Four Tips for your First Off-Campus Student Rental

One of the most exciting rights of passage is signing the lease on your first apartment. For college students, finding student rental units near your campus is a great way to transition into independent living while still having support from your school and friends. Off-campus housing may not be as perfect as you’ve imagined, though. Here are four tips to find and maintain your first apartment or student rental.

Know What is a Must-Have…and What Isn’t

Some apartment buildings will charge extra for add-on’s like fitness centers, WeWork spaces, professional grade kitchens, etc. Those are great perks for working professionals, but if you’re still an undergrad student, you don’t need them. Instead, you’ll want to know what amenities are available, how far you are from the campus, whether parking is included, and whether you and your roommates will have private rooms or study spaces. Make a list of a few practical needs and narrow your search to those, such as “off campus housing with in-unit washer dryer” or “student rental units within walking distance of University of Delaware.”

Focus on Properties that Rent to Students

Rather than just looking for inexpensive or low-income housing options, look for rental companies that are used to working with students. Even if they’re not explicitly labeled as “student housing,” they’ll be used to working with university students. Ask about various options, but off-campus apartments for students may collect rent after on-campus jobs pay their student workers or may have different lease options that work around the school year. Ask your friends for recommendations and look for apartment listings that mention your university or terms like “student rental units.”

Build a Budget

Ideally, your rent and utilities should only be 30% of your monthly income. If you’re a college student working part-time in the library, that may not be feasible. However, you can still find a quality apartment without breaking the bank by finding roommates, budgeting your part-time income, saving, and student loan dollars, and having your parents cosign on a lease. Not all apartments will consider FAFSA loans and grants as part of your income, so be sure you have a network of roommates and family who can help get the rent paid every month.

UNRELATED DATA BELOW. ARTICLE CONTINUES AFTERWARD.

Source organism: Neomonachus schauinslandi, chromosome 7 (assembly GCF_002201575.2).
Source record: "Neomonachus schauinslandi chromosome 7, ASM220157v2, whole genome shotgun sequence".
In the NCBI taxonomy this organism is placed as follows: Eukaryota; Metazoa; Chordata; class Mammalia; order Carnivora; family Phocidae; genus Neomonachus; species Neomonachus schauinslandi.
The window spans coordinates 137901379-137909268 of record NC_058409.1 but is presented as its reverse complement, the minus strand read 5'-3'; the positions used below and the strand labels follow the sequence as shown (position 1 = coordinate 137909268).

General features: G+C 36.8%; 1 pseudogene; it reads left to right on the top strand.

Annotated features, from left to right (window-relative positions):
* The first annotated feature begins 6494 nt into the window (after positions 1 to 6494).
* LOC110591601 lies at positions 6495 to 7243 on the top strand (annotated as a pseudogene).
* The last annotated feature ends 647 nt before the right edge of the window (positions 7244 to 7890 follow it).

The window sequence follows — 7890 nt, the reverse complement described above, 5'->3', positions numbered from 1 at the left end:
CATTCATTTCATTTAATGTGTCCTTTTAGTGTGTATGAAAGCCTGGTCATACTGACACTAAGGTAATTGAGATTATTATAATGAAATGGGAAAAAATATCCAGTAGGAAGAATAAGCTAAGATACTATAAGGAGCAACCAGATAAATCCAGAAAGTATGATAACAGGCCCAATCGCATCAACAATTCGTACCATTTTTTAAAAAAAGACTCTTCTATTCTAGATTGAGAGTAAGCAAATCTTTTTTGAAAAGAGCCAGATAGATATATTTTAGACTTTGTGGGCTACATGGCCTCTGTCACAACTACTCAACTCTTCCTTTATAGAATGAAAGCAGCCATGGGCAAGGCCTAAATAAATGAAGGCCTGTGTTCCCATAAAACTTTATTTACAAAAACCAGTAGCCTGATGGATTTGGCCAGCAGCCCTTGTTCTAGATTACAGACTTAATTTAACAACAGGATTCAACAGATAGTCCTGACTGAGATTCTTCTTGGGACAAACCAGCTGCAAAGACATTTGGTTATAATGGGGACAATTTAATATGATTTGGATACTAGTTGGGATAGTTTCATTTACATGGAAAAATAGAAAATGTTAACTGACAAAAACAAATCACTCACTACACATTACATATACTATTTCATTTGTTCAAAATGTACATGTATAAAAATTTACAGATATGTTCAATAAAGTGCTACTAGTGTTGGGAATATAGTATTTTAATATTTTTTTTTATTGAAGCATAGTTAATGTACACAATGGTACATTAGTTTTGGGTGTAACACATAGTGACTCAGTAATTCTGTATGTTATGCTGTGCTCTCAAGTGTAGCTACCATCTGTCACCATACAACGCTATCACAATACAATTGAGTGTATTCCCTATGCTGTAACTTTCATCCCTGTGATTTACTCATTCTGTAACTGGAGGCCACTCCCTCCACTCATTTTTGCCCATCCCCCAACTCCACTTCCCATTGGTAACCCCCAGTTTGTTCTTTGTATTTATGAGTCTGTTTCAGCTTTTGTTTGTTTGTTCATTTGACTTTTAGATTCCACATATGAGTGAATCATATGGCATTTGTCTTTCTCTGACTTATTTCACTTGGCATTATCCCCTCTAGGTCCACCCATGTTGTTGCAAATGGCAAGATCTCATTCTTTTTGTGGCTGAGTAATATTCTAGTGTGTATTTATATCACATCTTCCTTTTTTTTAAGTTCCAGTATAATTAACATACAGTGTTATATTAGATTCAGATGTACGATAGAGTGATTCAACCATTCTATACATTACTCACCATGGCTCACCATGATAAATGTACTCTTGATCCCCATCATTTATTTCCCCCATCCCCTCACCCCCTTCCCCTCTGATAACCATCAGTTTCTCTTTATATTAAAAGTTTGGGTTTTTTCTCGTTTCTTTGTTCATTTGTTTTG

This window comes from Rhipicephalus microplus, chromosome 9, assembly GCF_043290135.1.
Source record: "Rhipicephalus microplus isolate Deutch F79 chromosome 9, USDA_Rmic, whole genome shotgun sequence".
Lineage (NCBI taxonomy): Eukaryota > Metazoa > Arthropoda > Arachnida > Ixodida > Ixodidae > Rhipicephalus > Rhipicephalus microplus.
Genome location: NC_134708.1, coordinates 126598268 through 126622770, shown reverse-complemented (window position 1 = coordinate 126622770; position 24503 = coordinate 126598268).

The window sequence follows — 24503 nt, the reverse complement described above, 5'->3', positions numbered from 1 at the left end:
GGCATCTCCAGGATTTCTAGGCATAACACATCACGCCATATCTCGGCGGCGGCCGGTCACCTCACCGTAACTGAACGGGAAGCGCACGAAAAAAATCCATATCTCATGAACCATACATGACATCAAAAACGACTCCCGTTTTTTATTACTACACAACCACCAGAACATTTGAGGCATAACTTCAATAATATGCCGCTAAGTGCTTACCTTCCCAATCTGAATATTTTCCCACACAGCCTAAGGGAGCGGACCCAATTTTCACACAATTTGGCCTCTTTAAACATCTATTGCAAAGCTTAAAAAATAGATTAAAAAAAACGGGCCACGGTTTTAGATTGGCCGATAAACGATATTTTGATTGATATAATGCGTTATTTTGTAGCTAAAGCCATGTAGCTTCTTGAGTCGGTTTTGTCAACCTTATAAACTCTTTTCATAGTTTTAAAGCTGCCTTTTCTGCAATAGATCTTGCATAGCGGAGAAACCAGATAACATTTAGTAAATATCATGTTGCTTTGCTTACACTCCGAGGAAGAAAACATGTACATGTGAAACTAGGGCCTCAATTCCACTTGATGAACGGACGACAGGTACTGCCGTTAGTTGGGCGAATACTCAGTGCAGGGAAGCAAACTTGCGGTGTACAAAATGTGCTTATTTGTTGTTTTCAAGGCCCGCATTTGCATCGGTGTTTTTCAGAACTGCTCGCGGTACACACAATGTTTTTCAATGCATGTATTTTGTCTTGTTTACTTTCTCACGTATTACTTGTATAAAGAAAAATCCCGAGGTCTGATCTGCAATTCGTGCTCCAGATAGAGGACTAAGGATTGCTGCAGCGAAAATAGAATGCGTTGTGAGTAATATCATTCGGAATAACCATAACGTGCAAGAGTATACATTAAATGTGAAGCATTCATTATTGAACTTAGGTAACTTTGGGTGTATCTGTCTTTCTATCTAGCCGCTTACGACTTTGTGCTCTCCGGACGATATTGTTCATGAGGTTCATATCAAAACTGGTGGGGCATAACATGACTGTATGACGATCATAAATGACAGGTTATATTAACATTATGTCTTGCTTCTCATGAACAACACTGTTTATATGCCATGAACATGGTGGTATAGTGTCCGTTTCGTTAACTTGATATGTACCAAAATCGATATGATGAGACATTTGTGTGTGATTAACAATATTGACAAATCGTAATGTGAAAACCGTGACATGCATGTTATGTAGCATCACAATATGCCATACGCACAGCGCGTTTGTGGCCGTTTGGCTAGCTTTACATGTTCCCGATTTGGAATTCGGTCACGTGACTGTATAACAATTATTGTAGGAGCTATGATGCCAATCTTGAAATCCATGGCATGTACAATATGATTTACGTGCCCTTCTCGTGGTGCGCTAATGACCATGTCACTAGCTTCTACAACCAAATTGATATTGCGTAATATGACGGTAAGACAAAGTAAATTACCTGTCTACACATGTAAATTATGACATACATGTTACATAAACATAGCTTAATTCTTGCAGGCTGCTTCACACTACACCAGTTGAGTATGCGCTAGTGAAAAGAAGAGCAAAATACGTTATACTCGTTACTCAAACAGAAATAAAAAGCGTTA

Choose your Roommates Carefully

On that note, it’s important that you screen your potential roommates. Many students look forward to living with their friends, but you shouldn’t sign a lease with someone unless you think they’ll be able to pay their bills on time and help with the apartment chores. You should decide in advance whether you want your apartment to be primarily for studying or relaxing and how chores will be divided. It’s better to live with an acquaintance that you’re compatible with than a friend who doesn’t clean or pay rent.

Ultimately, there is no perfect apartment. As long as you have access to your college campus, work with a trustworthy rental company, and choose roommates with whom you are compatible, you’ll be set up for a great school year.

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